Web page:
In his book “Spiritual Disciplines for The Christian Life” Donald Whitney devotes a full chapter to the spiritual discipline of Serving for the purpose of Godliness. The chapter ends with this…
WANTED: Gifted volunteers for difficult service in the local expression of the Kingdom of God. Motivation to serve should be obedience to God, gratitude, gladness, forgiveness, humility, and love. Service will rarely be glorious, temptation to quit will sometimes be strong. Volunteers must be faithful despite long hours, little or no visible results and possibly no recognition except from God in eternity.
In previous years as I served and recruited volunteers for children’s ministry (with a sort of tongue in cheek) I would often include the words above in my appeal. Today I pulled the book off the shelf to re-read that Want Ad, it made my heart glad. I am so thankful to have the privilege of working with a team of volunteers who perfectly fit the description above. We are Caring Friends. My daughter Britt came up with the name for our ministry 7 years ago. I will always remember loving the way she saw and included herself when I asked what we might call our future ministry? She said…
“Well, we are all caring friends!”
Though Britt was the only person with an intellectual disability at that gathering in January 2014, she didn’t see any difference between herself and all the others around the table. All were present because of their involvement or experience with folks who have intellectual disabilities. I’m not judging the people around that table, but we were all aware of the difference between us and Britt. I invited each one because I had a dream of what could happen at our church and in our community. I envisioned our church coming to the realization I had come to, People with disabilities are a “necessary” part of the body of Christ!
Friendship Ministries has worked for decades to promote ideals of Equality, Inter-dependance, Compassion, and Hospitality within the body of Christ says this…
“Everyone is created in God’s image and is deserving of love and justice—both in our society and in our churches. People who have intellectual disabilities deserve a chance to know about God and feel God’s love. They also deserve to be treated with respect, and to have friendships with others who know and love God. Redemption is a gift to all. It’s a gift from God that is not dependent on a certain level of intelligence. The church is complete only when it includes all of God’s children and when all people are seen as equals—in God’s eyes and in our own eyes.”
I have been worshiping and serving at Meadows Christian Fellowship since Britt was 3 months old. Some of our most treasured friendships were born through our church fellowship. I believe both of my kids would say so, yet friendships between normal developing individuals and those with intellectual/ developmental disabilities are understandably very, different if they exist at all. That is a reality that I have learned to accept. Though heartbreaking at times God has used it to shape our family. I am thankful for those whom God has placed in Britt’s life (and ours) who truly love and accept her as she is, created in the image of God and gifted for His purpose and glory.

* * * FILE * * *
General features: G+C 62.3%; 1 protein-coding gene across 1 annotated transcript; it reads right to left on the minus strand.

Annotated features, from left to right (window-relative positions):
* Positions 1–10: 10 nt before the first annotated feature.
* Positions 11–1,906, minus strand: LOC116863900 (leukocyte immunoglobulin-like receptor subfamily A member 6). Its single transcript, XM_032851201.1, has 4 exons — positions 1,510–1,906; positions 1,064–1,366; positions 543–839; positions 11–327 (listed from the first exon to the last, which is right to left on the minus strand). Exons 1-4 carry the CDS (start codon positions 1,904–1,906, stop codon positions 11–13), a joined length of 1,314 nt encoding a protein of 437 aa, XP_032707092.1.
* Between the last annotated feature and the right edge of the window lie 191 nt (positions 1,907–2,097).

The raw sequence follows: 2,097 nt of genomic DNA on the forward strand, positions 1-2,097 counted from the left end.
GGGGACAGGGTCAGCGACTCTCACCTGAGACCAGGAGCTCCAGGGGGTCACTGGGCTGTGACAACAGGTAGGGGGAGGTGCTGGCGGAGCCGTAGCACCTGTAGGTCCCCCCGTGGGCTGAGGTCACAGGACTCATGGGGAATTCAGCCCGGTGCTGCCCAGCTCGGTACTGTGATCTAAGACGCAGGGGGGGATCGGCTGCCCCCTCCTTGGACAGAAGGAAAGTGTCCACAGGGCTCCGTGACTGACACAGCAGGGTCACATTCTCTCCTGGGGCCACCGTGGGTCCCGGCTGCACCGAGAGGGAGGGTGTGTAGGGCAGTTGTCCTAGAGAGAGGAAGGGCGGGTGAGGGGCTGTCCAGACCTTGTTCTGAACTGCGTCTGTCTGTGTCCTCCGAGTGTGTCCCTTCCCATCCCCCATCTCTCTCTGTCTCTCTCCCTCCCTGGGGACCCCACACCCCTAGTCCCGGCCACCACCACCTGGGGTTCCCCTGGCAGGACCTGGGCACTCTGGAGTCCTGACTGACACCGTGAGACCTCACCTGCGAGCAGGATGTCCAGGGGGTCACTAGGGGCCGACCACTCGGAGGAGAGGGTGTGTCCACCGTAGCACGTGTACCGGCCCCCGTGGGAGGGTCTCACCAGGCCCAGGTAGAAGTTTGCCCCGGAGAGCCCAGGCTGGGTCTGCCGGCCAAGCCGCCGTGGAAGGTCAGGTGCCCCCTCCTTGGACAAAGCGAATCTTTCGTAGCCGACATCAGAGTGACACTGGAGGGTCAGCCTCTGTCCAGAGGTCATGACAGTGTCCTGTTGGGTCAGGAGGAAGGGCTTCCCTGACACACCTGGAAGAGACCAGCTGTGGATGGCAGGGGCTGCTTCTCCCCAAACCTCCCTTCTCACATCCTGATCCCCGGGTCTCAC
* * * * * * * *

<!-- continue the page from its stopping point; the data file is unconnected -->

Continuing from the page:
Caring Friends Ministry was launched in March of 2014 with the belief that every single human being, no matter how much the image of God is marred by sin, or illness, or weakness, or age, or any other disability, still has the status of being in God’s image and therefore must be treated with the dignity and respect that is due to God’s image-bearer. They not less than, they are equally as important as every other member of the body. They are necessary!
1 Corinthians 12:21-26 The eye cannot say to the hand, “I don’t need you!” And the head cannot say to the feet, “I don’t need you!” On the contrary, those parts of the body that seem to be weaker are indispensable, and the parts that we think are less honorable we treat with special honor. And the parts that are unpresentable are treated with special modesty, while our presentable parts need no special treatment. But God has put the body together, giving greater honor to the parts that lacked it, so that there should be no division in the body, but that its parts should have equal concern for each other. If one part suffers, every part suffers with it; if one part is honored, every part rejoices with it.
Camp Daniel, another exceptional ministry to people with developmental / intellectual disabilities played a key role in advancing my view of people with intellectual disabilities as a “culture” They are after all a people group with shared circumstances, experiences, patterns of thoughts, feelings, and behaviors. Though the range of differences among people with disabilities is enormous they ALL have one thing in common. Weakness! Camp Daniel believes that all people can serve God and reach others for Christ through their weakness! Isn’t that the way for all of us? The apostle Paul said…
“My grace is sufficient for you, for my power is made perfect in weakness.” Therefore, I will boast all the more gladly about my weaknesses, so that Christ’s power may rest on me.
Thanks for reading! In my next Blog I’ll delve more into the idea that people with intellectual disabilities have their own culture. Suffice to say it has fueled my passion to reach this beautiful, gifted unreached people group. And I would be remiss if I didn’t welcome anyone who would like to learn from a group of rather uncommon teachers. 😉
“Tell me, and I’ll forget, Show me and I may remember, Involve me, and I will understand.” Chinese proverb